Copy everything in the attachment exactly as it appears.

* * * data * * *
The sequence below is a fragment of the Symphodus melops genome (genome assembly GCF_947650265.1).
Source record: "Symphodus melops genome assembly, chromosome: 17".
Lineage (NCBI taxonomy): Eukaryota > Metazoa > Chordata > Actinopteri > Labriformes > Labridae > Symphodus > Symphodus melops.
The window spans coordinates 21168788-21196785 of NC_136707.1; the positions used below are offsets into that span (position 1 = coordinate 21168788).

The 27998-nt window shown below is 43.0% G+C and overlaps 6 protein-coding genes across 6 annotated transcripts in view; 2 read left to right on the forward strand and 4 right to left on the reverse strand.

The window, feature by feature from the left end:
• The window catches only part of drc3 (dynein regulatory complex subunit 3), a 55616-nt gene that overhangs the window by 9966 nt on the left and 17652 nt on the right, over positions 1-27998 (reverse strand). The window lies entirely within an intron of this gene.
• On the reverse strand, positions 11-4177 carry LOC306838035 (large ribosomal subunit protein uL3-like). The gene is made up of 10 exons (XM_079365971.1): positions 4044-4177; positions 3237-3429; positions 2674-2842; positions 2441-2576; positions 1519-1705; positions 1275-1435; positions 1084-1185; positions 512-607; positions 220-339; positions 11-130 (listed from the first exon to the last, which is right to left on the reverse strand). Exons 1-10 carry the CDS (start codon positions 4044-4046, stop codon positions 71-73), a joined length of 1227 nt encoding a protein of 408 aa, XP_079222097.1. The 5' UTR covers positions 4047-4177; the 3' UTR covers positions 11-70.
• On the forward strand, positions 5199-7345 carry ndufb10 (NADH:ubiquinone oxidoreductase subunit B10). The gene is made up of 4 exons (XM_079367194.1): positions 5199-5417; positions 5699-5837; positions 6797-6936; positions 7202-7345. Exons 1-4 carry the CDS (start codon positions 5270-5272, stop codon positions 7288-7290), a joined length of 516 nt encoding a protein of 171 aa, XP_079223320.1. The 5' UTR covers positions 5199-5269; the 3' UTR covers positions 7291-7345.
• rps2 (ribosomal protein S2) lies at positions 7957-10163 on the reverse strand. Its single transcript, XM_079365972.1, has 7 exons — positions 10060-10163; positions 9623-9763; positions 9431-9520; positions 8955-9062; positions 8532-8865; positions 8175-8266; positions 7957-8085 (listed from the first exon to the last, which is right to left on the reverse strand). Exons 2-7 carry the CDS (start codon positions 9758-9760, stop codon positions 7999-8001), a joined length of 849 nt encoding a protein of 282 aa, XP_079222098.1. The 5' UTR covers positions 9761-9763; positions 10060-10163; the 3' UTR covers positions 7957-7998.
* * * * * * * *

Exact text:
The sequence below is a fragment of the Symphodus melops genome (genome assembly GCF_947650265.1).
Source record: "Symphodus melops genome assembly, chromosome: 17".
Lineage (NCBI taxonomy): Eukaryota > Metazoa > Chordata > Actinopteri > Labriformes > Labridae > Symphodus > Symphodus melops.
The window spans coordinates 21168788-21196785 of NC_136707.1; the positions used below are offsets into that span (position 1 = coordinate 21168788).

The 27998-nt window shown below is 43.0% G+C and overlaps 6 protein-coding genes across 6 annotated transcripts in view; 2 read left to right on the forward strand and 4 right to left on the reverse strand.

The window, feature by feature from the left end:
• The window catches only part of drc3 (dynein regulatory complex subunit 3), a 55616-nt gene that overhangs the window by 9966 nt on the left and 17652 nt on the right, over positions 1-27998 (reverse strand). The window lies entirely within an intron of this gene.
• On the reverse strand, positions 11-4177 carry LOC306838035 (large ribosomal subunit protein uL3-like). The gene is made up of 10 exons (XM_079365971.1): positions 4044-4177; positions 3237-3429; positions 2674-2842; positions 2441-2576; positions 1519-1705; positions 1275-1435; positions 1084-1185; positions 512-607; positions 220-339; positions 11-130 (listed from the first exon to the last, which is right to left on the reverse strand). Exons 1-10 carry the CDS (start codon positions 4044-4046, stop codon positions 71-73), a joined length of 1227 nt encoding a protein of 408 aa, XP_079222097.1. The 5' UTR covers positions 4047-4177; the 3' UTR covers positions 11-70.
• On the forward strand, positions 5199-7345 carry ndufb10 (NADH:ubiquinone oxidoreductase subunit B10). The gene is made up of 4 exons (XM_079367194.1): positions 5199-5417; positions 5699-5837; positions 6797-6936; positions 7202-7345. Exons 1-4 carry the CDS (start codon positions 5270-5272, stop codon positions 7288-7290), a joined length of 516 nt encoding a protein of 171 aa, XP_079223320.1. The 5' UTR covers positions 5199-5269; the 3' UTR covers positions 7291-7345.
• rps2 (ribosomal protein S2) lies at positions 7957-10163 on the reverse strand. Its single transcript, XM_079365972.1, has 7 exons — positions 10060-10163; positions 9623-9763; positions 9431-9520; positions 8955-9062; positions 8532-8865; positions 8175-8266; positions 7957-8085 (listed from the first exon to the last, which is right to left on the reverse strand). Exons 2-7 carry the CDS (start codon positions 9758-9760, stop codon positions 7999-8001), a joined length of 849 nt encoding a protein of 282 aa, XP_079222098.1. The 5' UTR covers positions 9761-9763; positions 10060-10163; the 3' UTR covers positions 7957-7998.